Q: The decarbonisation process of the shipping industry is accelerating, how would you comment on the progress of the shipping’s green transition and the results achieved so far?
I believe the shipping industry is at a turning point with defining decisions to be made in support of the IMO’s GHG strategy. Some say it cannot be done and that there will not be enough renewable energy to decarbonise the global grid, let alone provide enough green fuels to power the shipping industry. However, our industry has sustainability and innovation in its blood, and we have a global regulator which has aligned with the Paris Agreement and set a clear path for shipping’s decarbonisation. I believe the 2050 target is possible for us, but I also believe the 2040 checkpoint is a big challenge. It is only 16 years from now. We are seeing progress everywhere, from new fuels to smarter ways of operating and I believe the shipping industry is in a good position when it comes to its commitment to support the world’s decarbonisation efforts.

Q: In recent years, BIMCO has launched a number of films to call for actions to address the problems in the shipping industry. What achievements have been made by speaking for the shipping industry in such an innovative way?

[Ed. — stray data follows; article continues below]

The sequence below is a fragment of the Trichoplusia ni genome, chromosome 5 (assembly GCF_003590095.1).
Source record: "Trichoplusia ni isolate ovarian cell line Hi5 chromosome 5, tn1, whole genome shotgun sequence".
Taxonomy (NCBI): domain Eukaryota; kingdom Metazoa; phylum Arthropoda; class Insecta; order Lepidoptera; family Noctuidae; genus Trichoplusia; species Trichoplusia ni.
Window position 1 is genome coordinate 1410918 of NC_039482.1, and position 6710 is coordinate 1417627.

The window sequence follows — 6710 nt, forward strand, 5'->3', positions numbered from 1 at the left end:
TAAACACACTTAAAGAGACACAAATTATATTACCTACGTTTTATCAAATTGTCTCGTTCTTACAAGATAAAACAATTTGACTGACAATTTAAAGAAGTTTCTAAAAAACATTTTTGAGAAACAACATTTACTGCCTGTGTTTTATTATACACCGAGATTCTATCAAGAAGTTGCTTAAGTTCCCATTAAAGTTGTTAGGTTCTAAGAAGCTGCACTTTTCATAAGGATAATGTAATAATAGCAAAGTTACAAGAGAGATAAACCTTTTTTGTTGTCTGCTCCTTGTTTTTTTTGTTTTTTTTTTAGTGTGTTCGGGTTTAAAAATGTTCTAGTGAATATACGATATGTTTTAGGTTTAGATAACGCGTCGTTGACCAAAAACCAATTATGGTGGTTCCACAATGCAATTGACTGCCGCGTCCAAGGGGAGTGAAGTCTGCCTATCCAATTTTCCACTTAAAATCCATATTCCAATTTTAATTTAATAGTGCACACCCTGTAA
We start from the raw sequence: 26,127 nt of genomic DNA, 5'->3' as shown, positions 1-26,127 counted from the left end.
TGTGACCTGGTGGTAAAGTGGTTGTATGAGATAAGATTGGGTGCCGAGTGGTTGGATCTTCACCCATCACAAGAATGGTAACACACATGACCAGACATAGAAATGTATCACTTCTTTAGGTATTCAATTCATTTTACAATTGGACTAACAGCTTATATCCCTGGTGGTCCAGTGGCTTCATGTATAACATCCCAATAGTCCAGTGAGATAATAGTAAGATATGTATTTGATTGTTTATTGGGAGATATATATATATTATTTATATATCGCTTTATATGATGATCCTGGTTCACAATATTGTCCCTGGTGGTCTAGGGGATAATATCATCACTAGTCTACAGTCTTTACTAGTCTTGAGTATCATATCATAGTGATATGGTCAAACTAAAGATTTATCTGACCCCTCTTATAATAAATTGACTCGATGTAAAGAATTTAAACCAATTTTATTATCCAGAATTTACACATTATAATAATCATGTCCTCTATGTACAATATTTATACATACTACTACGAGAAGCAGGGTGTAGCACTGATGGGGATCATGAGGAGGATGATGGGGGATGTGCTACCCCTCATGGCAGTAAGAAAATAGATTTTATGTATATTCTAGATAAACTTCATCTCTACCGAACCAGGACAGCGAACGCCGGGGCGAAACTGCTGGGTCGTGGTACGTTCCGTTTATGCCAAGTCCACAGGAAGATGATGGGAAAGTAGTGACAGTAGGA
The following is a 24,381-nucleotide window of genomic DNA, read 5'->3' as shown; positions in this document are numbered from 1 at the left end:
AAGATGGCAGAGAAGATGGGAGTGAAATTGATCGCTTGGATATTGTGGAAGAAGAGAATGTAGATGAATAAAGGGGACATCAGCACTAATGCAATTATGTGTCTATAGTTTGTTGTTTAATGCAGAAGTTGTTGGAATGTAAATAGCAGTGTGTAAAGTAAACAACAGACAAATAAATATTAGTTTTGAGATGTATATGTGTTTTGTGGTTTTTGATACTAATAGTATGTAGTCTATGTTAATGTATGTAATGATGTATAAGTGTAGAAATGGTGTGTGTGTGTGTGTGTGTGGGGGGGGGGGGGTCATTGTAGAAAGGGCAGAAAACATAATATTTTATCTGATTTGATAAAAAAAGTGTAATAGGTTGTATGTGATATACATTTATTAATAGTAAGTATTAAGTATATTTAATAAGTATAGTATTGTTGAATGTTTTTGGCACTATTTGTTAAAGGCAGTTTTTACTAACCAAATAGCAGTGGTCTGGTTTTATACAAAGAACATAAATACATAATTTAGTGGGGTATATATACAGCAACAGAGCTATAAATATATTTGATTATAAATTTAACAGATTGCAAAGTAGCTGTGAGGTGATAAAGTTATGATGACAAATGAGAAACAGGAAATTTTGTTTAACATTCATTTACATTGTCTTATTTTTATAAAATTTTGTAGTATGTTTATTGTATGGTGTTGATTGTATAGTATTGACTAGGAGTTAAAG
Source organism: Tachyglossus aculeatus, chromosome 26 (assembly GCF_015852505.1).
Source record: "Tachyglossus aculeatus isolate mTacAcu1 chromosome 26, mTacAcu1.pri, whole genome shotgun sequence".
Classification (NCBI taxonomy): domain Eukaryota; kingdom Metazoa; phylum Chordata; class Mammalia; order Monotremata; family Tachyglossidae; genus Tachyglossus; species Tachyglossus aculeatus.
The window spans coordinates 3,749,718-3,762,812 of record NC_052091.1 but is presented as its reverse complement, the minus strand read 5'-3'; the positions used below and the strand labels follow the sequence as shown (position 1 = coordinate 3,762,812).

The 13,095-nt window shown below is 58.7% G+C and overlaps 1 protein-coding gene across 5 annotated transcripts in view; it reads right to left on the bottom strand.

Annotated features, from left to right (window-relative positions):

The four films we have made available to the industry have addressed the importance of shipping, the crucial role of our seafarers, what we are doing to decarbonise and why responsible ship recycling matters. The films have been widely used, also for educational purposes, and have thereby helped inform decision makers and the public that shipping is the backbone of world trade, and that we are working to make shipping greener.

Q: How can BIMCO help to better tell the story of shipping and make it more accessible to the public in the future?
We all have a job to do when it comes to communicating that shipping is crucial to all our lives, and that we are responsible for supplying the world with everything that we need. This is why BIMCO has produced the four industry films. Our aim is to continue do exactly that: to inform the world outside shipping of the important role that shipping and seafarers play, and what we are doing to decarbonise and recycle our ships in a sustainable manner. We will continue to do this, and we hope as many as possible will join us on this mission.